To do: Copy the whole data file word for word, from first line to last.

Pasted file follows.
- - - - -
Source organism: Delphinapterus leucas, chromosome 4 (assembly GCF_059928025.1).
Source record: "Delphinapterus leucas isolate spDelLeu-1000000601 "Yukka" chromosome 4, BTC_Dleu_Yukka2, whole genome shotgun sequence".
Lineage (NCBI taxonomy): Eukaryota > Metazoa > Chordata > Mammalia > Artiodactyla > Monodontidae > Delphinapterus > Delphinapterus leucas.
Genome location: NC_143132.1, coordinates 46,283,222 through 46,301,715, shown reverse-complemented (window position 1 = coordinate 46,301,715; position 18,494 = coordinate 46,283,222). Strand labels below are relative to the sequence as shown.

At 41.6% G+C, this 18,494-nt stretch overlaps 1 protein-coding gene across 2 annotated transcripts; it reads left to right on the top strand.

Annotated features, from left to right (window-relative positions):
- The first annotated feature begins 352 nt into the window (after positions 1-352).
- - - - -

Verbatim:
Source organism: Delphinapterus leucas, chromosome 4 (assembly GCF_059928025.1).
Source record: "Delphinapterus leucas isolate spDelLeu-1000000601 "Yukka" chromosome 4, BTC_Dleu_Yukka2, whole genome shotgun sequence".
Lineage (NCBI taxonomy): Eukaryota > Metazoa > Chordata > Mammalia > Artiodactyla > Monodontidae > Delphinapterus > Delphinapterus leucas.
Genome location: NC_143132.1, coordinates 46,283,222 through 46,301,715, shown reverse-complemented (window position 1 = coordinate 46,301,715; position 18,494 = coordinate 46,283,222). Strand labels below are relative to the sequence as shown.

At 41.6% G+C, this 18,494-nt stretch overlaps 1 protein-coding gene across 2 annotated transcripts; it reads left to right on the top strand.

Annotated features, from left to right (window-relative positions):
- The first annotated feature begins 352 nt into the window (after positions 1-352).